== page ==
How to distinguish one tree type from another
WHITE PINE: The largest pine in the U.S., the white pine has soft, flexible needles and is bluish-green in color. Needles are 2½ – 5 inches long. White pines have good needle retention, but have little aroma. They aren’t recommended for heavy ornaments.
WHITE SPRUCE: The white spruce is excellent for ornaments; its short, stiff needles are ½ to ¾ in. long and have a blunt tip. They are bluish-green – green in color, but have a bad aroma when needles are crushed. They have excellent foliage color and have a good, natural shape. The needle retention is better in a white spruce than it is among other spruces.
FRASER FIR: The Fraser fir branches turn slightly upward. They have good form and needle-retention. They are dark blue-green in color. They have a pleasant scent, and excellent shipping characteristics as well.
COLORADO BLUE SPRUCE: This Christmas Tree has good symmetrical form, retains needles well, and has an attractive blue foliage. This species is bluish-gray in color.
CONCOLOR FIR: These small, narrow needles are around 1 to 1½ in. in length and occur in rows. They have good foliage color, good needle retention, and a pleasing shape and aroma.
DOUGLAS-FIR: These soft needles are dark green to blue green in color and are approximately 1 to 1 ½ in. in length. Douglas-fir needles radiate in all directions from the branch. When crushed, these needles have a sweet fragrance. They are one of the top major Christmas tree species in the U.S.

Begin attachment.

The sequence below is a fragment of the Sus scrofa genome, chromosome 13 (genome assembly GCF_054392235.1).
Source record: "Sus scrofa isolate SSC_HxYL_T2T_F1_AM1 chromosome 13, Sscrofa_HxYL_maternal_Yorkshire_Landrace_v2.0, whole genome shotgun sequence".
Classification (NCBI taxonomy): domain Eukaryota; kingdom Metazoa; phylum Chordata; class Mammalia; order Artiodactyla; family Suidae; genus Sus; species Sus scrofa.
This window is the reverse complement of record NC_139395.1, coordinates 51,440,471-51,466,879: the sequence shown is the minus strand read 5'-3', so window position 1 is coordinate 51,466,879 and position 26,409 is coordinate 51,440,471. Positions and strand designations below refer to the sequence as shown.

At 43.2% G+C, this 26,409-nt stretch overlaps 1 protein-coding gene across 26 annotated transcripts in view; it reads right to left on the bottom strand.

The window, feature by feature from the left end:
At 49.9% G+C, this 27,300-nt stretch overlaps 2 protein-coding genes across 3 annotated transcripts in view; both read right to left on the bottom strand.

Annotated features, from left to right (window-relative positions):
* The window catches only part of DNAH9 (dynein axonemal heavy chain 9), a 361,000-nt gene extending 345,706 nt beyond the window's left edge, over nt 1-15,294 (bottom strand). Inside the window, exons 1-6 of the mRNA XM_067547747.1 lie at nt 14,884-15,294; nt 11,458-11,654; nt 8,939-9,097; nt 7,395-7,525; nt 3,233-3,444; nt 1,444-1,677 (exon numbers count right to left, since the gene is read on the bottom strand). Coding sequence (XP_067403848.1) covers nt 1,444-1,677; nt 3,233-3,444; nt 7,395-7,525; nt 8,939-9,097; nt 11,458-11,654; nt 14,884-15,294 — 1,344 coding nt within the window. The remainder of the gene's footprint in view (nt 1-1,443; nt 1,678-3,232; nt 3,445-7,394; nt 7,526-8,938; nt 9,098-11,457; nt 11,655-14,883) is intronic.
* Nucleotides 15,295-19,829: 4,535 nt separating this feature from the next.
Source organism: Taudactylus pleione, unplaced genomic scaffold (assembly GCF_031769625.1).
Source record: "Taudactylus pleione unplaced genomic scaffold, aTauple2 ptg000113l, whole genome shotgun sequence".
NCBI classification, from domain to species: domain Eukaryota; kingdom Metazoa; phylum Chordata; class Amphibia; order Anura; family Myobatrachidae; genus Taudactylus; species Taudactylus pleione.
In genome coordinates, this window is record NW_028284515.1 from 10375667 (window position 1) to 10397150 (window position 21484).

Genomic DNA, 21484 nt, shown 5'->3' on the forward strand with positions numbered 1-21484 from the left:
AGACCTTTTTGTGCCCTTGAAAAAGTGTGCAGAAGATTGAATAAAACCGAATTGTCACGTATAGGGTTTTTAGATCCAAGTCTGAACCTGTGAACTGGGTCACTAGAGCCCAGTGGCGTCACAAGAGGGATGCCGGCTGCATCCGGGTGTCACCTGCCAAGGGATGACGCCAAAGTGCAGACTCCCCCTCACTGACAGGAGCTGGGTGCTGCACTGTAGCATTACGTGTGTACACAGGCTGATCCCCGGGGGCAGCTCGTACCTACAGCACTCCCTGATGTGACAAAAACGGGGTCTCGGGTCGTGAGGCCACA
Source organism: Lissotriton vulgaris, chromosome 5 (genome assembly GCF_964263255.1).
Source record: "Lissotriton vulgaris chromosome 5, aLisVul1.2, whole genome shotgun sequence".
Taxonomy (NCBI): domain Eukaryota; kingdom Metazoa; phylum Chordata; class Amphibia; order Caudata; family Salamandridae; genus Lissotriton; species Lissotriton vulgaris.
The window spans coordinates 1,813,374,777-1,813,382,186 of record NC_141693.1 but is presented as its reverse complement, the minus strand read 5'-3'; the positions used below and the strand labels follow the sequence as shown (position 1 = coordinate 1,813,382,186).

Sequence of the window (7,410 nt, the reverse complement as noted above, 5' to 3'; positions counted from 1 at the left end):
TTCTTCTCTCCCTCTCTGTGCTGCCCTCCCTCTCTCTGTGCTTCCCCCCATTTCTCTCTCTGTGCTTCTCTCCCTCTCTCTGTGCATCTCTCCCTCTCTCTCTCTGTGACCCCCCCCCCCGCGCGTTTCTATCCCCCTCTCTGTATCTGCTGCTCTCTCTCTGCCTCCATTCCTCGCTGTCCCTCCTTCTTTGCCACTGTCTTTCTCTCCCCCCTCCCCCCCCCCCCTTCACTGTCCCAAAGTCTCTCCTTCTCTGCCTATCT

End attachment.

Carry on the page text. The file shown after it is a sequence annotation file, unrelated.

BALSAM FIR: These needles are ¾ to 1½ in. in length and last a very long time. This tree has a dark-green appearance and retains its pleasing fragrance throughout the Christmas season.
SCOTCH PINE: Approximately 1 in. in length, these needles don’t even fall when they’re dry, providing excellent needle retention. The color is a bright green. A common Christmas tree in the U.S., the scotch pine has an excellent survival rate, is easy to replant, has great keepability and will remain fresh throughout the holiday season.
NOBLE FIR: These needles turn upward, exposing the lower branches. Known for its beauty, the noble fir has a long keepability, and its stiff branches make it a good tree for heavy ornaments, as well as providing excellent greenery for wreaths and garland.
LEYLAND CYPRESS: The most popular Christmas tree in the southeast, the Leyland cypress is dark green-gray in color and has very little aroma. Because it is not in the pine or fir family, it does not produce sap, so those with an allergy to sap can still enjoy a Leyland as their Christmas Tree.
VIRGINIA PINE: These branches are stout and woody and respond well to trimming. The tree is small to medium in size and its foliage becomes extremely dense. Aside from being a good nesting site for woodpeckers, the Virginia pine continues to be one of the more popular Christmas trees in the south.